Very few artists in rock history have seen more of their songs covered than Bob Dylan. It began in 1963 when "Blowin' In The Wind" became a standard song recorded by everyone from Peter, Paul and Mary to Sam Cooke and Stevie Wonder. During the next few years the Byrds, the Hollies, Sonny and Cher and too many others to count dove onto the Dylan bandwagon. Elvis Presley even got into the act when he laid down a version of "Tomorrow Is a Long Time" in 1966. To honor his 75th birthday, we asked our readers to select their favorite Bob Dylan covers. Here are the results.
Not long before he signed to Columbia Records in early 1993, Jeff Buckley laid down this haunting rendition of "Just Like a Woman." He was playing it solo electric in his live show at the time, including his legendary set at Sin-é in 1993. The studio version didn't see the light of day until it appeared on the compilation album You And I earlier this year. The tune has been tackled by everyone from Van Morrison to Richie Havens, but rarely has it ever sounded this achingly beautiful.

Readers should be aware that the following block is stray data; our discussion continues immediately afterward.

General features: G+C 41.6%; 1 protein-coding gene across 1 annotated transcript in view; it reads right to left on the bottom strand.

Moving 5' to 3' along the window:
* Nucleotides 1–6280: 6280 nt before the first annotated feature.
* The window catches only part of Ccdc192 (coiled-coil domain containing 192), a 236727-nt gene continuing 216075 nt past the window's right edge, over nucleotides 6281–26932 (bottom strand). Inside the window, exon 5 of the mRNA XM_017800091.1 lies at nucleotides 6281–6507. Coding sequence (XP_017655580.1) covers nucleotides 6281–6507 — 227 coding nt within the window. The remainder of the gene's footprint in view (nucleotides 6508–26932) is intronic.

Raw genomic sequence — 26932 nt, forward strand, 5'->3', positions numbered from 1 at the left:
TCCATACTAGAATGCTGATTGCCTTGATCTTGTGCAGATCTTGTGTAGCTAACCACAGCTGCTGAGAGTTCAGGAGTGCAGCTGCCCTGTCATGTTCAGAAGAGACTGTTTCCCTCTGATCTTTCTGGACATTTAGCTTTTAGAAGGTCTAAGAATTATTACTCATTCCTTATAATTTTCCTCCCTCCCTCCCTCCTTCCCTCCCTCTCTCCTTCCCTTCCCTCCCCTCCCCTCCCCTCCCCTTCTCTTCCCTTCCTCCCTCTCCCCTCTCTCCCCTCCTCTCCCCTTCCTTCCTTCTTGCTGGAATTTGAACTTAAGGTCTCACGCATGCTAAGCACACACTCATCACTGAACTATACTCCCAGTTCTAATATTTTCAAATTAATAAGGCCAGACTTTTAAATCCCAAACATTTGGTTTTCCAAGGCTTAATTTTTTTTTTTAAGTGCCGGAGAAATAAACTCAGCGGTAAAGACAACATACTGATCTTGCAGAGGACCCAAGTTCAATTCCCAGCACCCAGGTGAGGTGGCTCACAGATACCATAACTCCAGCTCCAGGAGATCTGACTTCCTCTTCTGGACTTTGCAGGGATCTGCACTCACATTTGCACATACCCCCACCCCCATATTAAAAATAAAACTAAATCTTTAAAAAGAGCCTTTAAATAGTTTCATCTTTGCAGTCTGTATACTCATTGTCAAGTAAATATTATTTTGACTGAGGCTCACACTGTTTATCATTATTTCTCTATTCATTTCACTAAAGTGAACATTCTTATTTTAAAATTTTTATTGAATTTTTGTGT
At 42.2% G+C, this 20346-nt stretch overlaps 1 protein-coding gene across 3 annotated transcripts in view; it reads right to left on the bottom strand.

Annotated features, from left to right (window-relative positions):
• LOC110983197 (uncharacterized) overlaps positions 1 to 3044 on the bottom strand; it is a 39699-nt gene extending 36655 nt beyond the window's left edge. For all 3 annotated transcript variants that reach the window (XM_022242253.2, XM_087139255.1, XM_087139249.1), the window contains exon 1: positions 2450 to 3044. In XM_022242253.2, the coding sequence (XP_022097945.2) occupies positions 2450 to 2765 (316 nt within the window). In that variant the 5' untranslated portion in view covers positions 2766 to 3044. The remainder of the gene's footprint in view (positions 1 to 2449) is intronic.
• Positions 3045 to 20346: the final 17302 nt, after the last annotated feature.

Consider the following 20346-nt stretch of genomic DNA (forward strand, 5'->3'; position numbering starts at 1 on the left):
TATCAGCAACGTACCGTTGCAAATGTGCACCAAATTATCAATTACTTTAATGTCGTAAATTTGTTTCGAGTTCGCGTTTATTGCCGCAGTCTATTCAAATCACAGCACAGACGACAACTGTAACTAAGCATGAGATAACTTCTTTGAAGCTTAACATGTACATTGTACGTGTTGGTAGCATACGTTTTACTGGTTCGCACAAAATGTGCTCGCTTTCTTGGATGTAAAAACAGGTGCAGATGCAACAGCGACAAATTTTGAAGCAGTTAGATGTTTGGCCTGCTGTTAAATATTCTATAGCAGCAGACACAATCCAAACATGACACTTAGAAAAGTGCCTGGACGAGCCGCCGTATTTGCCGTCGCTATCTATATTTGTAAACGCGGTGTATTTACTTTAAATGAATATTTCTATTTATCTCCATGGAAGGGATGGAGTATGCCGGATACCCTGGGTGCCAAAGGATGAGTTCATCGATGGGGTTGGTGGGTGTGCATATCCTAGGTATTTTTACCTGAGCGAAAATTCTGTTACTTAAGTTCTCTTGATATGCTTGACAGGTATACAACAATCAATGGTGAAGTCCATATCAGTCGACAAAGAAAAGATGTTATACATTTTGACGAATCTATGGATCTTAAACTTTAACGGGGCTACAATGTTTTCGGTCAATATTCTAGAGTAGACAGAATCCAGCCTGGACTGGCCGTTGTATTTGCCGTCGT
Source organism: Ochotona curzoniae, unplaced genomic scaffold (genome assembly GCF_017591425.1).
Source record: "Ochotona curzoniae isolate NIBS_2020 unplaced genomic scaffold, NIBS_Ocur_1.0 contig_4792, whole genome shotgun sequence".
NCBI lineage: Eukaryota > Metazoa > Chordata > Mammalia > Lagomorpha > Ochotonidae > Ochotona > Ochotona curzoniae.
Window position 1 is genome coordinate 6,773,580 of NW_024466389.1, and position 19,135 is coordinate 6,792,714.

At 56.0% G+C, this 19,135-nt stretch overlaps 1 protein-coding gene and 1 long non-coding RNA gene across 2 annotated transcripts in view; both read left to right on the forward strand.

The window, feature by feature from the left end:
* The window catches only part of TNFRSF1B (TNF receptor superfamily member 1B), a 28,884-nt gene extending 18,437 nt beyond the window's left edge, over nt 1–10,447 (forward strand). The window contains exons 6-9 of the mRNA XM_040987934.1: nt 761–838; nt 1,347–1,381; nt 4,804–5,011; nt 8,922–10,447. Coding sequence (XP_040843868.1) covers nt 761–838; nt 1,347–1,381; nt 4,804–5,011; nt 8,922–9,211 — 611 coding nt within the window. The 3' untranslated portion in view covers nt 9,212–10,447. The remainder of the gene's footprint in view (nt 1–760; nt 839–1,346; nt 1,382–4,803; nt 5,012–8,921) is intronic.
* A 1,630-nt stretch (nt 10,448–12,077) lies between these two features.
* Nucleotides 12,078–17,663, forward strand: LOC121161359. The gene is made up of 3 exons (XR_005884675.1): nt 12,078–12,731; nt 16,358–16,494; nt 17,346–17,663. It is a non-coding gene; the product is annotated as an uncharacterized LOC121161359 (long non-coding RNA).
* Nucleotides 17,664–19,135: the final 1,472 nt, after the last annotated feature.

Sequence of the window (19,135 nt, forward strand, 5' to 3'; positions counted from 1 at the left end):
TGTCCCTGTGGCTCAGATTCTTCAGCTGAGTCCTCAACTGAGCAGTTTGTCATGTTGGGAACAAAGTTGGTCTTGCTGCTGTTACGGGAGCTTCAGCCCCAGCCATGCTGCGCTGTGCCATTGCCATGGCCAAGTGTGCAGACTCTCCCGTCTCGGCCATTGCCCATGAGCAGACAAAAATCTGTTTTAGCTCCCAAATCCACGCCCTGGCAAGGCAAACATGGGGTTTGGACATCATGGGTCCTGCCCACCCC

"Just Like a Woman" wasn't the only Bob Dylan cover Jeff Buckley played in his live show. He also did "I Shall Be Released," "If You See Her, Say Hello," "Farewell, Angelina" and "Mama, You've Been on My Mind." Dylan wrote the latter song in 1964, inspired by the breakup with his girlfriend Suze Rotolo. He did play it in his live show, and the following year Joan Baez released it as "Daddy, You've Been on My Mind." Dylan's studio version finally came out on the first volume of the Bootleg Series in 1991, right around the time that Jeff Buckley began playing it live. You can hear it on the expanded version of Grace, his sole studio album.
Pearl Jam's Eddie Vedder and Mike McCready were far-and-away the youngest acts to play Bob Dylan's 30th Anniversary Concert Celebration in 1992, taking the stage alongside heavyweights like George Harrison, Johnny Cash, the Band, Eric Clapton and Neil Young. They delivered an absolutely brilliant acoustic rendition of "Masters of War" that critics hailed as one of the highlights of the entire evening. Pearl Jam played it 15 times between 2003 and 2008, but it's gotten even more play at Eddie Vedder's solo shows. It got a lot of attention on his first solo tour in 2008 during the final months of the George W. Bush administration.